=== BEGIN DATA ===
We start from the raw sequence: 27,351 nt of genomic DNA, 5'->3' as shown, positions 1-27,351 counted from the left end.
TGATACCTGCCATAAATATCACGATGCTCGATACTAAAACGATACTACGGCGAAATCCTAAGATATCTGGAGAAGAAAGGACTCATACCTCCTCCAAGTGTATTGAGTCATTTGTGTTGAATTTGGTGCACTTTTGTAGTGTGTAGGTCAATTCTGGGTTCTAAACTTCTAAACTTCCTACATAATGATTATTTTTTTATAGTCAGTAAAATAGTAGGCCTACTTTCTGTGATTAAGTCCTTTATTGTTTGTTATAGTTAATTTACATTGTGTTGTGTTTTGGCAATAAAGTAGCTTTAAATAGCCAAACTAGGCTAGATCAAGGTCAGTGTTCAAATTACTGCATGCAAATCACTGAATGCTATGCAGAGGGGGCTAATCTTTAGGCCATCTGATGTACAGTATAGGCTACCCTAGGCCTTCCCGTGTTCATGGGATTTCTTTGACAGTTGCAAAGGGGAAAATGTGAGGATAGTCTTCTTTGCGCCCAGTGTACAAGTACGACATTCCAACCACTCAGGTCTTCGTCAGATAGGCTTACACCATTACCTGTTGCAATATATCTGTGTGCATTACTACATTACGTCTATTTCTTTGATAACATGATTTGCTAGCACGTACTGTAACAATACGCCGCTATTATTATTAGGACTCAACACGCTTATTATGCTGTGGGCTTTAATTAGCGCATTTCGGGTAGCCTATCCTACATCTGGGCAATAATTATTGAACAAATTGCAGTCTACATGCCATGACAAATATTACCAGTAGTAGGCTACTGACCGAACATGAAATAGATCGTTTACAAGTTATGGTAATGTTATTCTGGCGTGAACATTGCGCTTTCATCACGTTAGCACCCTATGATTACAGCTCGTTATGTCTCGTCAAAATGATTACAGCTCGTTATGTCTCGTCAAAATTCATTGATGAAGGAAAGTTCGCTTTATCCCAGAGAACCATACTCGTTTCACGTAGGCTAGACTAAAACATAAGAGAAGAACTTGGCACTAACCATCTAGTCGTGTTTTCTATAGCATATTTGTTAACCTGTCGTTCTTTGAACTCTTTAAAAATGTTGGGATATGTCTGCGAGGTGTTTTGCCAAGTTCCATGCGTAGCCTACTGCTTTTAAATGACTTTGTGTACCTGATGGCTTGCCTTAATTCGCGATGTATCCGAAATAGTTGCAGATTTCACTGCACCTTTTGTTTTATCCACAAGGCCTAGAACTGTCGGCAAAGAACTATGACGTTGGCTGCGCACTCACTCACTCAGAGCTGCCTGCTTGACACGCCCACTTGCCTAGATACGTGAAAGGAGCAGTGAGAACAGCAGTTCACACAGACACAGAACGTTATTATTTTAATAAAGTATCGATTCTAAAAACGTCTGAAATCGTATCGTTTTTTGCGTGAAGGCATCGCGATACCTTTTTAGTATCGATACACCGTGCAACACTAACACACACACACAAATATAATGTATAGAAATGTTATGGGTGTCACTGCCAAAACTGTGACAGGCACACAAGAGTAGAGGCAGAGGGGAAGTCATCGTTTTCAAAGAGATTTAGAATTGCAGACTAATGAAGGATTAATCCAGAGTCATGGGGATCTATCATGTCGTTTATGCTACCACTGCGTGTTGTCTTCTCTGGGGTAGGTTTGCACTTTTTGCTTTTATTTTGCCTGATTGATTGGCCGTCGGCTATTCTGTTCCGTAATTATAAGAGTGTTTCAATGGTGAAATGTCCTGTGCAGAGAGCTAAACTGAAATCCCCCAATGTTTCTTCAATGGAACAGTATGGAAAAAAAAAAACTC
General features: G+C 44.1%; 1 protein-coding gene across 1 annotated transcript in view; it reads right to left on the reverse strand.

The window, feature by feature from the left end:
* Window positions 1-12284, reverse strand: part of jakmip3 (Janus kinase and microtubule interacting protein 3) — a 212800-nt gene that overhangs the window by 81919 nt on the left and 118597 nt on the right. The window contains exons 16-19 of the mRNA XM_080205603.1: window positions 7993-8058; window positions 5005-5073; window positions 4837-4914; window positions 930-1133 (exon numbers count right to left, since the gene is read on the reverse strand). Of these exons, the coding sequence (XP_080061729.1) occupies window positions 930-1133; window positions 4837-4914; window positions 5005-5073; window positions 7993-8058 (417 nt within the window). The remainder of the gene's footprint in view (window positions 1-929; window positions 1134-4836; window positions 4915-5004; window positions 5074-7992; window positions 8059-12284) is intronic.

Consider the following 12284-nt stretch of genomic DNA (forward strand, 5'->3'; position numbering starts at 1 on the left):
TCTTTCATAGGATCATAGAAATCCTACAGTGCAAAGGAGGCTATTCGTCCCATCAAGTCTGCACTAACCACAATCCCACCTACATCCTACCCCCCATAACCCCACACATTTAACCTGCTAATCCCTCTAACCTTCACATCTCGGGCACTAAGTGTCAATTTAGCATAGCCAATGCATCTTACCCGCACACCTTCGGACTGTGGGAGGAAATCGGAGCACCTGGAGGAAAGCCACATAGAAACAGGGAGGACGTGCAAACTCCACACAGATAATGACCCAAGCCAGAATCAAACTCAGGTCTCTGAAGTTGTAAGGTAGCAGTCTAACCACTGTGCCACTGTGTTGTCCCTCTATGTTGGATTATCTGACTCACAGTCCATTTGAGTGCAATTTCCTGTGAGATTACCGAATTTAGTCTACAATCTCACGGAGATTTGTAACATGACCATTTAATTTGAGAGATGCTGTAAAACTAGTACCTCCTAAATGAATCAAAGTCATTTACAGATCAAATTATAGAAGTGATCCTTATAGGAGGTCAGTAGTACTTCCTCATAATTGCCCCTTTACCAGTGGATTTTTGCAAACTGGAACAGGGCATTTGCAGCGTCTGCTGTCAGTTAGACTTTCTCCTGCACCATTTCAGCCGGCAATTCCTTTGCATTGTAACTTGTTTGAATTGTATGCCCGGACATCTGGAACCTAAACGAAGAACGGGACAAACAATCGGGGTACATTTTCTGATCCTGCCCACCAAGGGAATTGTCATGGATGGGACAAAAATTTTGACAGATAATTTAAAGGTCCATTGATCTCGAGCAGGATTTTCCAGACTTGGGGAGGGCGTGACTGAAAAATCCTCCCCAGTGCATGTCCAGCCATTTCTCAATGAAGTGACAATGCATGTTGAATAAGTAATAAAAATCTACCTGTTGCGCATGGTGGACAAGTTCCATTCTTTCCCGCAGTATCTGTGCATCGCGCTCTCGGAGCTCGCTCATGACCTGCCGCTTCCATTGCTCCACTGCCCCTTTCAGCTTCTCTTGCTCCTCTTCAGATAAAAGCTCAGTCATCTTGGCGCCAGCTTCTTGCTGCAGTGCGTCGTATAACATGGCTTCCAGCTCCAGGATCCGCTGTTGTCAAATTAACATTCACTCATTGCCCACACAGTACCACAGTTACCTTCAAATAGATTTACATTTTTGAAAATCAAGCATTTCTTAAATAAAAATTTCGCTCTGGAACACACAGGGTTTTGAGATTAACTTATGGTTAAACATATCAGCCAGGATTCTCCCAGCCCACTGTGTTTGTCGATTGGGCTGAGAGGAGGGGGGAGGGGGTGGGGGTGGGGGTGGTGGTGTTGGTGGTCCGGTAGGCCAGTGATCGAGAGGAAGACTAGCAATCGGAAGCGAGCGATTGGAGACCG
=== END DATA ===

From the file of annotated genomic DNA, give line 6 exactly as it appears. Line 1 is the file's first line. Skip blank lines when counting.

Consider the following 12284-nt stretch of genomic DNA (forward strand, 5'->3'; position numbering starts at 1 on the left):